Masters Scholarship Awards ($250) will be granted to two students enrolled in a masters degree program during 2015. Winners will be selected from the submission of a single-authored paper (12-30 pages in length) on a “vacant property” topic, which includes everything from deindustrialized landscapes, distressed cities, and shrinking regions to land banks, code enforcement strategies, and housing courts. Submissions may be refined term papers, practicum reports, or thesis chapters. Preference will be given to fully developed papers that demonstrate excellence and innovation in knowledge, research and/or practice about land change. Winners will be invited to participate in an upcoming VPRN-sponsored session at a national conference and may be eligible for travel or registration support.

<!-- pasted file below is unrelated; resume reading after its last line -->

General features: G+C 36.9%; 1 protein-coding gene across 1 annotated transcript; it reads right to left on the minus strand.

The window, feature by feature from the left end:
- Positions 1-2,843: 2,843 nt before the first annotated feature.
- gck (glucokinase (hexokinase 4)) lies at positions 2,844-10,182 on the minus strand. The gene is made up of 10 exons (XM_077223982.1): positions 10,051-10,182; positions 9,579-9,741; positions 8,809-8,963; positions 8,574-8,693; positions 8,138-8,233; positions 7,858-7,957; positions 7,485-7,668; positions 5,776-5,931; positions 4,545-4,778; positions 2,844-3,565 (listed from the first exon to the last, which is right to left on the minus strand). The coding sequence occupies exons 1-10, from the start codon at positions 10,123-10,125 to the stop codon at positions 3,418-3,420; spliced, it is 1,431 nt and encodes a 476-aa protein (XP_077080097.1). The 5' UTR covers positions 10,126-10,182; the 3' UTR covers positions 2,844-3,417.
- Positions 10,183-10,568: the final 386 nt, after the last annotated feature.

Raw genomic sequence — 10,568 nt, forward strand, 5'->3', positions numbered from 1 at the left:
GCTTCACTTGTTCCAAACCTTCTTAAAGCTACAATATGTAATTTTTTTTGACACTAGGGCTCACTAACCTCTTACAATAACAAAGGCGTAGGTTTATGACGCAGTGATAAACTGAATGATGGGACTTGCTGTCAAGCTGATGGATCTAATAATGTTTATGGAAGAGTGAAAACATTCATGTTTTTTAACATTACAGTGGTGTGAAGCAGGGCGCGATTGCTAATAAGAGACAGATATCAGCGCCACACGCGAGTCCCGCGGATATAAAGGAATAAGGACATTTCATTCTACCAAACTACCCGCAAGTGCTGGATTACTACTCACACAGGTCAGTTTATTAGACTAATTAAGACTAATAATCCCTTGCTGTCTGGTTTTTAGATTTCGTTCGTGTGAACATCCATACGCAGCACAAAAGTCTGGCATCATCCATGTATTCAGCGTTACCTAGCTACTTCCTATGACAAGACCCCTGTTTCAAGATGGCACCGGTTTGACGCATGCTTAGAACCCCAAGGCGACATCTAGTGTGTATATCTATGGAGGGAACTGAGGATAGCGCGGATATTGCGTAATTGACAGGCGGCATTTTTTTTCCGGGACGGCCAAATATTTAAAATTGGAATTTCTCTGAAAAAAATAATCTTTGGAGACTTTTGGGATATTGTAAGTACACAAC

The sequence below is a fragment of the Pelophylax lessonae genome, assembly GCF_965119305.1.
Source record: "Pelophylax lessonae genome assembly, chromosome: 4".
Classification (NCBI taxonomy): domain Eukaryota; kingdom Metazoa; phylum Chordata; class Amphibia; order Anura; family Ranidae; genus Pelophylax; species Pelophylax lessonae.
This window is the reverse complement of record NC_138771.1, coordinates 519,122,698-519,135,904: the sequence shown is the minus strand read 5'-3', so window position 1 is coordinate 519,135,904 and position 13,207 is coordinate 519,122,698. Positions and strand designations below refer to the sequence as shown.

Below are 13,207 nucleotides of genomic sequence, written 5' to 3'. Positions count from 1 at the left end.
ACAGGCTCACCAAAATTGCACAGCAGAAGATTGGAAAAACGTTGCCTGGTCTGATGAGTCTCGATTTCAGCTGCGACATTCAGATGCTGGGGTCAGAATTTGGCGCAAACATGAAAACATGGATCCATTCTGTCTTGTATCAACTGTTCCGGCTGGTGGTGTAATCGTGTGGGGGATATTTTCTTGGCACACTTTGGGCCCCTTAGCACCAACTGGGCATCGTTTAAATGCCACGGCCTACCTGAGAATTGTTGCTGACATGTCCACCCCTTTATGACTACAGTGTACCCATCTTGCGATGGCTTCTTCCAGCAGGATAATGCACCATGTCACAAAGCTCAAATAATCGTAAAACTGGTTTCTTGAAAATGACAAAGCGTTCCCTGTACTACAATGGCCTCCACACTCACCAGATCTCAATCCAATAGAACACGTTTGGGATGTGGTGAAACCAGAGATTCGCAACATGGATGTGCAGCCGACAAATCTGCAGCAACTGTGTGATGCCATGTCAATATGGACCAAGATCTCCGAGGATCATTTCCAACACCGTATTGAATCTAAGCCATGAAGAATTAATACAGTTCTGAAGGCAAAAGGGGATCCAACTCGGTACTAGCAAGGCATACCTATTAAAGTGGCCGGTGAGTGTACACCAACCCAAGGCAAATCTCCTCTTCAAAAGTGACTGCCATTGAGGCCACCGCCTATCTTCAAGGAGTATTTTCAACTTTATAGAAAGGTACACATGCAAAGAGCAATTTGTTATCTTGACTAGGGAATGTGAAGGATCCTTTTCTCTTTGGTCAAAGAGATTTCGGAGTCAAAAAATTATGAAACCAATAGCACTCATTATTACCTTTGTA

For details on the application process and eligibility, please visit:
For anyone looking to strengthen their economic development skills, this intensive four day course, administered by Penn State Harrisburg, is accredited by the International Economic Development Council (IEDC). The IEDC is the nation’s largest membership organization for economic developers. For those seeking national certification, the Economic Development Course is the first requirement in the process towards receiving certification as an economic developer (CEcD).